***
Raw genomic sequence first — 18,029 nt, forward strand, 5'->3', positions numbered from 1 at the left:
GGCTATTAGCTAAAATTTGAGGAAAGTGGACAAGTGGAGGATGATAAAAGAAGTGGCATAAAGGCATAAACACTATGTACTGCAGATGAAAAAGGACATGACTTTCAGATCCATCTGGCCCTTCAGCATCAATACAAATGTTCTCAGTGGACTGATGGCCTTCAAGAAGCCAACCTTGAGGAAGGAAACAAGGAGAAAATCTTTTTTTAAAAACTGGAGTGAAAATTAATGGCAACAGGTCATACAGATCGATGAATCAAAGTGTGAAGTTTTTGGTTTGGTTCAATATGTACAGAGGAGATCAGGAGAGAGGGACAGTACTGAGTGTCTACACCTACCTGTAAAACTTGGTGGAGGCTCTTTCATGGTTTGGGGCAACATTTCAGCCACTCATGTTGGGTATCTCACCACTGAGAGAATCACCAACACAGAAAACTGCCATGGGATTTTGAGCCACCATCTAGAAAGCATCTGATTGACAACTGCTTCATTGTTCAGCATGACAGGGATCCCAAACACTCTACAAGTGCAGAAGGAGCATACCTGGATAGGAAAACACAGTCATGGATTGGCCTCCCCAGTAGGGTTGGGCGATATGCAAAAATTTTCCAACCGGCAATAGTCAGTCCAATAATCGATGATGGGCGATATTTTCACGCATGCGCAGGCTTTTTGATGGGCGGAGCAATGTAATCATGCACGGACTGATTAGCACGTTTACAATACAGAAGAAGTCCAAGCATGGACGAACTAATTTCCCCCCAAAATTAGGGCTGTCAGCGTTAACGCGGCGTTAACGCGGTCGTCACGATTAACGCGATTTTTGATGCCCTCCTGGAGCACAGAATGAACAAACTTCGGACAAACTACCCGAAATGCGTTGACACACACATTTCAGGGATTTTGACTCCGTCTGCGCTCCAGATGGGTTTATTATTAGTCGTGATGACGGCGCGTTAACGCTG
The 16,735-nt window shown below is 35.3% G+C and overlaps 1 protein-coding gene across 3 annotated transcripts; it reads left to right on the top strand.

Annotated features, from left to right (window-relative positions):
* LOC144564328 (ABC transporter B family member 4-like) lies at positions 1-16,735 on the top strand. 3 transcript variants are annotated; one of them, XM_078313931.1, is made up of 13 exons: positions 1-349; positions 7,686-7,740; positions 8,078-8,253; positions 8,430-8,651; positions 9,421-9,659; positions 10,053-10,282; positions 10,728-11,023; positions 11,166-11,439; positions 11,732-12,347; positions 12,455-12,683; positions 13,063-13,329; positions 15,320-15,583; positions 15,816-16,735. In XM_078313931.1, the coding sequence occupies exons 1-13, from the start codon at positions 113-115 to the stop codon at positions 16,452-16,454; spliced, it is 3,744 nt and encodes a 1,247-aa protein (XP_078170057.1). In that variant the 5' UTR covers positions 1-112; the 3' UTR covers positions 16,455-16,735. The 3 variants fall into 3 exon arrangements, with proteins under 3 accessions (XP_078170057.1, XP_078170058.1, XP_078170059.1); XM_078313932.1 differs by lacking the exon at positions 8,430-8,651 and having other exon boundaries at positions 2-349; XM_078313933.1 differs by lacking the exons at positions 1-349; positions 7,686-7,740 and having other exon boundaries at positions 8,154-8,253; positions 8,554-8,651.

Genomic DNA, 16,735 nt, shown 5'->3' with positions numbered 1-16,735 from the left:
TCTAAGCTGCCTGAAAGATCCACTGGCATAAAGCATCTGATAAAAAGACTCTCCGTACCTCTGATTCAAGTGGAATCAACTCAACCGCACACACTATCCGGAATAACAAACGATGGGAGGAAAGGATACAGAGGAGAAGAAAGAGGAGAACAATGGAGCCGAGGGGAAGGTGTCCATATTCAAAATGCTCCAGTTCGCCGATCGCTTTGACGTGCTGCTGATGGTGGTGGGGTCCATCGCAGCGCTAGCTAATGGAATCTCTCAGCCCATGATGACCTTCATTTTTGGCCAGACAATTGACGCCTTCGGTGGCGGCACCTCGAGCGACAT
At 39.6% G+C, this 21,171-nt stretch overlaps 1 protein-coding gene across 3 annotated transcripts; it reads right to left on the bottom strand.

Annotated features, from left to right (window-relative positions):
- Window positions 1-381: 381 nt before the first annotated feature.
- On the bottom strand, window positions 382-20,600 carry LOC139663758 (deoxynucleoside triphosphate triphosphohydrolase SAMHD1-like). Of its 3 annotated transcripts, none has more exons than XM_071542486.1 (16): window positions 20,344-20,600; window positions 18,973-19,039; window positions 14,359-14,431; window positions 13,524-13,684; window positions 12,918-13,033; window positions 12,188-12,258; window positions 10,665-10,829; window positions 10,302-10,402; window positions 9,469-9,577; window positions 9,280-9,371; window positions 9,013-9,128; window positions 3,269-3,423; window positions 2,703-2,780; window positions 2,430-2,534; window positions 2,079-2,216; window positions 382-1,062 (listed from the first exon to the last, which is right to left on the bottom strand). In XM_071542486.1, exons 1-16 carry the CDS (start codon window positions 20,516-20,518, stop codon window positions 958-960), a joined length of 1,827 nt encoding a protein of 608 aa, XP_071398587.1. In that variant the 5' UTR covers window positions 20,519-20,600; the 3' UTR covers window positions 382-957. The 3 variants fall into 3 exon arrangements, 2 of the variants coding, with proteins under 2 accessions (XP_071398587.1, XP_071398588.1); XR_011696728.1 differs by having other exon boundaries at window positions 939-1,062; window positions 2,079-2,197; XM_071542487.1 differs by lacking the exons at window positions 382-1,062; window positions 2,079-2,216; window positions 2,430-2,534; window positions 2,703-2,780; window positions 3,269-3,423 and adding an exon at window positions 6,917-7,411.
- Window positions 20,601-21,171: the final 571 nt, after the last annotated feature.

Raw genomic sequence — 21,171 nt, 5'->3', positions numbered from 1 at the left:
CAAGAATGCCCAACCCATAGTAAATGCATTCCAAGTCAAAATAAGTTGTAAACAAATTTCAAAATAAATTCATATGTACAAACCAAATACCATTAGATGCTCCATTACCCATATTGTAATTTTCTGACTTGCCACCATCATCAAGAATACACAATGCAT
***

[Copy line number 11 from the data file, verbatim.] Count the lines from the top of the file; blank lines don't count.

- On the bottom strand, window positions 382-20,600 carry LOC139663758 (deoxynucleoside triphosphate triphosphohydrolase SAMHD1-like). Of its 3 annotated transcripts, none has more exons than XM_071542486.1 (16): window positions 20,344-20,600; window positions 18,973-19,039; window positions 14,359-14,431; window positions 13,524-13,684; window positions 12,918-13,033; window positions 12,188-12,258; window positions 10,665-10,829; window positions 10,302-10,402; window positions 9,469-9,577; window positions 9,280-9,371; window positions 9,013-9,128; window positions 3,269-3,423; window positions 2,703-2,780; window positions 2,430-2,534; window positions 2,079-2,216; window positions 382-1,062 (listed from the first exon to the last, which is right to left on the bottom strand). In XM_071542486.1, exons 1-16 carry the CDS (start codon window positions 20,516-20,518, stop codon window positions 958-960), a joined length of 1,827 nt encoding a protein of 608 aa, XP_071398587.1. In that variant the 5' UTR covers window positions 20,519-20,600; the 3' UTR covers window positions 382-957. The 3 variants fall into 3 exon arrangements, 2 of the variants coding, with proteins under 2 accessions (XP_071398587.1, XP_071398588.1); XR_011696728.1 differs by having other exon boundaries at window positions 939-1,062; window positions 2,079-2,197; XM_071542487.1 differs by lacking the exons at window positions 382-1,062; window positions 2,079-2,216; window positions 2,430-2,534; window positions 2,703-2,780; window positions 3,269-3,423 and adding an exon at window positions 6,917-7,411.